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Family wants memorial at site of old Flowery Branch plant
New developed structure on Gainesville Street to be named for Mr. Mooney
1222Mooney
The old Mooney Manufacturing Co. sits on property that Flowery Branch is converting into its new municipal complex. The family that sold the property is urging the city to establish some sort of memorial to the plant’s founder, Gene Mooney. - photo by SARA GUEVARA

Patti Mooney Spencer recalls as a child getting a quarter for an evening's work at her father's furniture factory in downtown Flowery Branch.

"And then we played in the sawdust pile, and there were five of us (siblings) to get sawdust out of our hair and clothes," she said.

Now 60, she wants the South Hall city to erect at least a temporary memorial to her father, Gene Mooney, honoring him for bringing many jobs to the area, including during World War II, when Mooney Manufacturing made ammunition containers for the armed forces.

"I don't expect them to do something permanent when they don't even know what they're going to do with the property," Spencer said.

The city voted in October 2009 to spend $262,500 for 7 acres at Main and Gainesville streets for the site for a future government complex. The property includes the Mooney plant, which opened in 1936 and closed in 2002.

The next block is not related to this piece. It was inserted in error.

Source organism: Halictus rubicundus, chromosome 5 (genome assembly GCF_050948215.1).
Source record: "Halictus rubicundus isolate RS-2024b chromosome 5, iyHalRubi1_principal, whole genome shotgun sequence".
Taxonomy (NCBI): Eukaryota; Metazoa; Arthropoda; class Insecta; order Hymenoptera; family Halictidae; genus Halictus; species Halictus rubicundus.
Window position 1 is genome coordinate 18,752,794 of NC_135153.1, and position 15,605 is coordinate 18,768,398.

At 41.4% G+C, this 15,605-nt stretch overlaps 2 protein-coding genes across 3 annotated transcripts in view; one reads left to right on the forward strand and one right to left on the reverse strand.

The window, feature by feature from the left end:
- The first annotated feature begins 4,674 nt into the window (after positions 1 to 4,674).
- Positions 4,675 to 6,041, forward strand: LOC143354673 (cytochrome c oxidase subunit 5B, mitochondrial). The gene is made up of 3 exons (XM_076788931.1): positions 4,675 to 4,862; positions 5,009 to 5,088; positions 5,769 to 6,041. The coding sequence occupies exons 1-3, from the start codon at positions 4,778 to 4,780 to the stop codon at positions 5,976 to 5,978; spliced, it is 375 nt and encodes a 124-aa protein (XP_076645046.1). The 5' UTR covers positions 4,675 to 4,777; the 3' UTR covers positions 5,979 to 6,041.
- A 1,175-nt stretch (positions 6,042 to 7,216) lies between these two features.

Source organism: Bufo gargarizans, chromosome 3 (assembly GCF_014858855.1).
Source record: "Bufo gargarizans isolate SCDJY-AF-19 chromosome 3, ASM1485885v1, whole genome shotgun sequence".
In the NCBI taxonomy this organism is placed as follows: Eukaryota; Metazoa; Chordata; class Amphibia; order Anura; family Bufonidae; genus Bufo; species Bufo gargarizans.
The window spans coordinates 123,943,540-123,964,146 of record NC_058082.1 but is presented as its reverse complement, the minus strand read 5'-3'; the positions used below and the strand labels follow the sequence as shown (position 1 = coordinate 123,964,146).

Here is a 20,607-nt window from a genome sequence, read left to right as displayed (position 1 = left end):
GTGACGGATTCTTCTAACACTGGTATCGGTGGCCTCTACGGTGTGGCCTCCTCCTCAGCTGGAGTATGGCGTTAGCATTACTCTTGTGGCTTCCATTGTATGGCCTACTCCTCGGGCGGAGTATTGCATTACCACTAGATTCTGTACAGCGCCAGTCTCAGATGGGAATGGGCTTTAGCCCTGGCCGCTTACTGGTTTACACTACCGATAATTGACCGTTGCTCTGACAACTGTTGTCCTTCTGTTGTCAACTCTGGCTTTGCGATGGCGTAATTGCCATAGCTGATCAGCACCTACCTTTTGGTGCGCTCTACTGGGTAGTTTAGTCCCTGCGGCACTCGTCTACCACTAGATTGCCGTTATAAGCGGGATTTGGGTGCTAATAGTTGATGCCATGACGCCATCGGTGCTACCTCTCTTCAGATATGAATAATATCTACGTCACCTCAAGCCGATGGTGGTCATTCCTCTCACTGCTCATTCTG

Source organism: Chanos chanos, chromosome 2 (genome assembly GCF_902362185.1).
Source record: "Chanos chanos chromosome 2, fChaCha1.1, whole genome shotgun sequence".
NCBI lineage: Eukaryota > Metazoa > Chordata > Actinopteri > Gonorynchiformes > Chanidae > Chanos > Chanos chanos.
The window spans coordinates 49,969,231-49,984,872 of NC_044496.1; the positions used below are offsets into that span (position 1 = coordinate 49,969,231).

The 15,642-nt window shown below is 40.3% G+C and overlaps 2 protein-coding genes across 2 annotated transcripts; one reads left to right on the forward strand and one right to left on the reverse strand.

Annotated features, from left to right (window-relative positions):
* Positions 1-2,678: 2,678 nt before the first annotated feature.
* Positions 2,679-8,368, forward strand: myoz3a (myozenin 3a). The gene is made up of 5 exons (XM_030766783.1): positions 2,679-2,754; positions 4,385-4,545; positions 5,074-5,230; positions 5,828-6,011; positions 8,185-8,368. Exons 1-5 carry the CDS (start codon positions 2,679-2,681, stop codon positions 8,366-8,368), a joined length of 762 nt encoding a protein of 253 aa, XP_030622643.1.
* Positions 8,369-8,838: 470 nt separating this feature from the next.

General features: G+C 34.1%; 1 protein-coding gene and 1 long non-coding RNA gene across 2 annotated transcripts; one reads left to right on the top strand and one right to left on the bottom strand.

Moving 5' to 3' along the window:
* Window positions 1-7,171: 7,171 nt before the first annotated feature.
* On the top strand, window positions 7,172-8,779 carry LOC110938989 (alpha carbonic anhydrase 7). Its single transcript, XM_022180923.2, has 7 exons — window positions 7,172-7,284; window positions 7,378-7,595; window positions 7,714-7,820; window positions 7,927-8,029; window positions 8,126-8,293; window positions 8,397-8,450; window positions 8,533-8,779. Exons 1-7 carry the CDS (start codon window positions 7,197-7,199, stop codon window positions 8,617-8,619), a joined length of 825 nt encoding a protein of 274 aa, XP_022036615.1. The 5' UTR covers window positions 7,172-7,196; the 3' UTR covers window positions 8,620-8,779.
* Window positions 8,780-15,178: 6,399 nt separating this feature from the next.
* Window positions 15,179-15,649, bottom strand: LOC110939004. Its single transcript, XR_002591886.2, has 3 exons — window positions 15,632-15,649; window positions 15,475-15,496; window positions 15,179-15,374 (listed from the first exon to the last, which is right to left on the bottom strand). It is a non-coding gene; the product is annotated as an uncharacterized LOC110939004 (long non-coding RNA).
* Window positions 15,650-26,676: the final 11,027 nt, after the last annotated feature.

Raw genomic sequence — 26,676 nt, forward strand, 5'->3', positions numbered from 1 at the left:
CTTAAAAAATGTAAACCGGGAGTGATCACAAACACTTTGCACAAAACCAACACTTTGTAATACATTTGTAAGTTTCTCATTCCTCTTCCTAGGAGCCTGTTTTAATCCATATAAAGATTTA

As part of the sale, the city agreed to put up a historical marker "stating the history of Mooney Manufacturing and Mr. Mooney."

The marker "will be comparable to those erected at the Flowery Branch Depot" at the corner of Main Street and Railroad Avenue.

Also, the city "will name one of the new developed structures in honor of Mr. Mooney on the Gainesville Street site," according to the agreement.

Spencer spoke to the Flowery Branch City Council on Dec. 8, asking for some urgency on the matter.

"We didn't want (the city) to wait until we're dead and gone," she said Tuesday.

City Manager Bill Andrew said he isn't so sure about placing a temporary marker at the site.

"Temporary could mean three or five years. It could be five or six years, I don't know," he said. "I'm not sure what would be appropriate to put there."

As for the site itself, city officials were planning to look at the city's budget closer to spring "to see if we have any funding to demolish some of the buildings there," he said.

"We haven't formally done an assessment of what all that would cost."

A rusting water tower on the property "probably needs to come down sooner rather than later," Andrew said.

Also, a metal structure resembling a grain silo that houses sawdust, as well as a large boiler at the site, might need to go.

"In terms of a large-scale (improvement project), it's not really on the horizon at this point, which is why we haven't really looked at doing a memorial," Andrew said.

"We always thought that would be more appropriate with something there nice to put a sign beside."

 

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